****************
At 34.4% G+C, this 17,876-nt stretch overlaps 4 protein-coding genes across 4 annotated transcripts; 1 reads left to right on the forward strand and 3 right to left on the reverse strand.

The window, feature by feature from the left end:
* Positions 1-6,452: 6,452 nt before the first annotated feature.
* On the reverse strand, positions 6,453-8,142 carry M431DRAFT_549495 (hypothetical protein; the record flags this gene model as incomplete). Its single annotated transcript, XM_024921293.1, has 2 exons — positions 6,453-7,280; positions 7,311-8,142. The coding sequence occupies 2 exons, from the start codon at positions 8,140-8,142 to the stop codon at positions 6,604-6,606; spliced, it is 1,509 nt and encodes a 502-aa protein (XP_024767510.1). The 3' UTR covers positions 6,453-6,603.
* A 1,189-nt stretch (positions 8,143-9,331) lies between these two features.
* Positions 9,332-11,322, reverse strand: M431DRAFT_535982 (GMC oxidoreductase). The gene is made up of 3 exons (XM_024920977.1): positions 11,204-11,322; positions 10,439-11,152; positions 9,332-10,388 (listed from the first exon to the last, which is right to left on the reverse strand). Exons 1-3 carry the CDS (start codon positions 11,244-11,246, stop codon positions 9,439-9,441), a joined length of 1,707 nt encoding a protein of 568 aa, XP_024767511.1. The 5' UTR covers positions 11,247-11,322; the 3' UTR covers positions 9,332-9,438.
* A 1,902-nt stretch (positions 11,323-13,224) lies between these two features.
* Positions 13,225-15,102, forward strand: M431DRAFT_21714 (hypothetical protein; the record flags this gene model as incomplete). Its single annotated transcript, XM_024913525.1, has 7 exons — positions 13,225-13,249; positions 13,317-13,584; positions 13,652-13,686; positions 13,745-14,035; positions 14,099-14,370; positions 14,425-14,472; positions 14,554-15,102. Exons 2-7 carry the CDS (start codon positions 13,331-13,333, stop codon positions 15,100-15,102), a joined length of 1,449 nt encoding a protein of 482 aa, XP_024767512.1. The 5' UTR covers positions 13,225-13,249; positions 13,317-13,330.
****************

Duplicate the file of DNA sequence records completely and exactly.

At 34.4% G+C, this 17,876-nt stretch overlaps 4 protein-coding genes across 4 annotated transcripts; 1 reads left to right on the forward strand and 3 right to left on the reverse strand.

The window, feature by feature from the left end:
* Positions 1-6,452: 6,452 nt before the first annotated feature.
* On the reverse strand, positions 6,453-8,142 carry M431DRAFT_549495 (hypothetical protein; the record flags this gene model as incomplete). Its single annotated transcript, XM_024921293.1, has 2 exons — positions 6,453-7,280; positions 7,311-8,142. The coding sequence occupies 2 exons, from the start codon at positions 8,140-8,142 to the stop codon at positions 6,604-6,606; spliced, it is 1,509 nt and encodes a 502-aa protein (XP_024767510.1). The 3' UTR covers positions 6,453-6,603.
* A 1,189-nt stretch (positions 8,143-9,331) lies between these two features.
* Positions 9,332-11,322, reverse strand: M431DRAFT_535982 (GMC oxidoreductase). The gene is made up of 3 exons (XM_024920977.1): positions 11,204-11,322; positions 10,439-11,152; positions 9,332-10,388 (listed from the first exon to the last, which is right to left on the reverse strand). Exons 1-3 carry the CDS (start codon positions 11,244-11,246, stop codon positions 9,439-9,441), a joined length of 1,707 nt encoding a protein of 568 aa, XP_024767511.1. The 5' UTR covers positions 11,247-11,322; the 3' UTR covers positions 9,332-9,438.
* A 1,902-nt stretch (positions 11,323-13,224) lies between these two features.
* Positions 13,225-15,102, forward strand: M431DRAFT_21714 (hypothetical protein; the record flags this gene model as incomplete). Its single annotated transcript, XM_024913525.1, has 7 exons — positions 13,225-13,249; positions 13,317-13,584; positions 13,652-13,686; positions 13,745-14,035; positions 14,099-14,370; positions 14,425-14,472; positions 14,554-15,102. Exons 2-7 carry the CDS (start codon positions 13,331-13,333, stop codon positions 15,100-15,102), a joined length of 1,449 nt encoding a protein of 482 aa, XP_024767512.1. The 5' UTR covers positions 13,225-13,249; positions 13,317-13,330.